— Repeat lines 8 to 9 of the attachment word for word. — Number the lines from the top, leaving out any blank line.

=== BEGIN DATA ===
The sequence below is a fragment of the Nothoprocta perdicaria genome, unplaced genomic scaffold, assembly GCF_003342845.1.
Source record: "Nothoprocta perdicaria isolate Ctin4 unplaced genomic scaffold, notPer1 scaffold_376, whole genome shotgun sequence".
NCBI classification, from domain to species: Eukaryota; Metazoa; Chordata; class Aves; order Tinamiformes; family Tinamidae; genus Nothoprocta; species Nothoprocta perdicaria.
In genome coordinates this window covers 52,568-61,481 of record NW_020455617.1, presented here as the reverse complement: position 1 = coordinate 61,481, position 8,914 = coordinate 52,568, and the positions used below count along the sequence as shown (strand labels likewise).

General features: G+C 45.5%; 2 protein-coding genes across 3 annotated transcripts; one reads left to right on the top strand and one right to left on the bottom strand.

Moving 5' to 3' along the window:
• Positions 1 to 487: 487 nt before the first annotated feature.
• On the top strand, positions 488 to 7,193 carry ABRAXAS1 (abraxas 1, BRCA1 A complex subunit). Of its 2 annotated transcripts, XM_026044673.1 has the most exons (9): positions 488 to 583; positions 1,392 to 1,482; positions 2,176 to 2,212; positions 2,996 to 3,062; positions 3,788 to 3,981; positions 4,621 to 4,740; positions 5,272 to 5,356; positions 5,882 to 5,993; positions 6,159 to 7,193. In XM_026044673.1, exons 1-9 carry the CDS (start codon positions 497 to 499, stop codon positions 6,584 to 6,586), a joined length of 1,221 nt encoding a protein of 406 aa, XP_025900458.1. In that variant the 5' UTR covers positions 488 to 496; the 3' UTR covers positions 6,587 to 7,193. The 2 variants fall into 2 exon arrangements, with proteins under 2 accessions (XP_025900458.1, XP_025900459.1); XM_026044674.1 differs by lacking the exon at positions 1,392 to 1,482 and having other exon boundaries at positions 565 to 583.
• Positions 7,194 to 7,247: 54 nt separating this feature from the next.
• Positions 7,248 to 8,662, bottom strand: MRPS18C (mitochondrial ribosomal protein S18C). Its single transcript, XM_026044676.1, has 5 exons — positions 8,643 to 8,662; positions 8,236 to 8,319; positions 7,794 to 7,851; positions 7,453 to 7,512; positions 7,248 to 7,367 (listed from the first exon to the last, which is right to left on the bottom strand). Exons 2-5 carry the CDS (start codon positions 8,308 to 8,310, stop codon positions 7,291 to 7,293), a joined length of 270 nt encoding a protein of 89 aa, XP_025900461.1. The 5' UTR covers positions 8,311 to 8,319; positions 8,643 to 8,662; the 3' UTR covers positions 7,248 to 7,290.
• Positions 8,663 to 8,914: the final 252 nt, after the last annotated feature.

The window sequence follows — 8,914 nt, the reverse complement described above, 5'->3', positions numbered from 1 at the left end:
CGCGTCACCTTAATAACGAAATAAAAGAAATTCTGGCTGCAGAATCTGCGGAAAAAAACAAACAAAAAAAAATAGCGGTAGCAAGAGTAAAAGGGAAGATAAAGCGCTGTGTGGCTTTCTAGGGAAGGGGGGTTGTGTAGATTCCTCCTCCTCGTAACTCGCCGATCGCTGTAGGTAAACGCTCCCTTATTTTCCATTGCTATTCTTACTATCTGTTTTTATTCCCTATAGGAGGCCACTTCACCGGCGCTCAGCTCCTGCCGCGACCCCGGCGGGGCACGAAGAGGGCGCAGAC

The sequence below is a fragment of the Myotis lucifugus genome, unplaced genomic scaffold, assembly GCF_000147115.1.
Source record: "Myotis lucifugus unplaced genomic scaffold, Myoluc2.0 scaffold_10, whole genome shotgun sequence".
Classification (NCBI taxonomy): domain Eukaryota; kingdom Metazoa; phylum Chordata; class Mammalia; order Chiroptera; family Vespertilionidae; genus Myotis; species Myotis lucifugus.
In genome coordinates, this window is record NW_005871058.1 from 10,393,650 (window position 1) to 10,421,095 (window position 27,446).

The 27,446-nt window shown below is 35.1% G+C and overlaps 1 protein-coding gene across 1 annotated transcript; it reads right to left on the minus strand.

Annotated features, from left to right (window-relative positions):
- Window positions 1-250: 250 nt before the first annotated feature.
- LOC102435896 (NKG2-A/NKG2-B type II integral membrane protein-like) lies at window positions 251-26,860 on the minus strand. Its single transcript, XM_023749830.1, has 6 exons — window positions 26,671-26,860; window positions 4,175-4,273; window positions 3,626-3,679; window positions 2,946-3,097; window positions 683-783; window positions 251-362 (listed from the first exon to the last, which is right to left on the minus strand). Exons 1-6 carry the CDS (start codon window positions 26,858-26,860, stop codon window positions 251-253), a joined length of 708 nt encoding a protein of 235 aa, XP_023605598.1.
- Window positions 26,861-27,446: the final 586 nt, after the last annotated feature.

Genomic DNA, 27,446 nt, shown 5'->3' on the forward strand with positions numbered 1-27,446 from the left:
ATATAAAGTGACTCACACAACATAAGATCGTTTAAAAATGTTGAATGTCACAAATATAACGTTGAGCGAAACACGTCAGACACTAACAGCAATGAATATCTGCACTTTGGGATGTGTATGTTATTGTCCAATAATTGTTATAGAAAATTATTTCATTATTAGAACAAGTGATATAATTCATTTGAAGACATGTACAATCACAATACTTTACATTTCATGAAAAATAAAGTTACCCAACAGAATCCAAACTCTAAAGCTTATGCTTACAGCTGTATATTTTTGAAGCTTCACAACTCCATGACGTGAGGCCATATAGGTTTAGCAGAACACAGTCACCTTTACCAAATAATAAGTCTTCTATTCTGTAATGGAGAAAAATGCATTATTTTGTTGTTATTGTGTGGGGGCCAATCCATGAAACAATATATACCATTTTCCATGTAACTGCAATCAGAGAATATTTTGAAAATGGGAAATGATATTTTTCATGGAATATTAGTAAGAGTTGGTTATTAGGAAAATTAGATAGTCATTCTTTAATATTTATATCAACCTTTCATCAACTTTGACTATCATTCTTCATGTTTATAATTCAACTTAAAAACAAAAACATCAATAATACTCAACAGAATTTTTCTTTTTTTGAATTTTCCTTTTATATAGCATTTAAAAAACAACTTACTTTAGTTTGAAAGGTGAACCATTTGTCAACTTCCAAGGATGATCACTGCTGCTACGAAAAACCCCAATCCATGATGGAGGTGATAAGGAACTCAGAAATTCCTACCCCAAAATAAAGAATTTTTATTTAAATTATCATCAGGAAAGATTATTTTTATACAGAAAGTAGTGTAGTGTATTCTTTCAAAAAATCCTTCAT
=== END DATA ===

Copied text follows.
• On the top strand, positions 488 to 7,193 carry ABRAXAS1 (abraxas 1, BRCA1 A complex subunit). Of its 2 annotated transcripts, XM_026044673.1 has the most exons (9): positions 488 to 583; positions 1,392 to 1,482; positions 2,176 to 2,212; positions 2,996 to 3,062; positions 3,788 to 3,981; positions 4,621 to 4,740; positions 5,272 to 5,356; positions 5,882 to 5,993; positions 6,159 to 7,193. In XM_026044673.1, exons 1-9 carry the CDS (start codon positions 497 to 499, stop codon positions 6,584 to 6,586), a joined length of 1,221 nt encoding a protein of 406 aa, XP_025900458.1. In that variant the 5' UTR covers positions 488 to 496; the 3' UTR covers positions 6,587 to 7,193. The 2 variants fall into 2 exon arrangements, with proteins under 2 accessions (XP_025900458.1, XP_025900459.1); XM_026044674.1 differs by lacking the exon at positions 1,392 to 1,482 and having other exon boundaries at positions 565 to 583.
• Positions 7,194 to 7,247: 54 nt separating this feature from the next.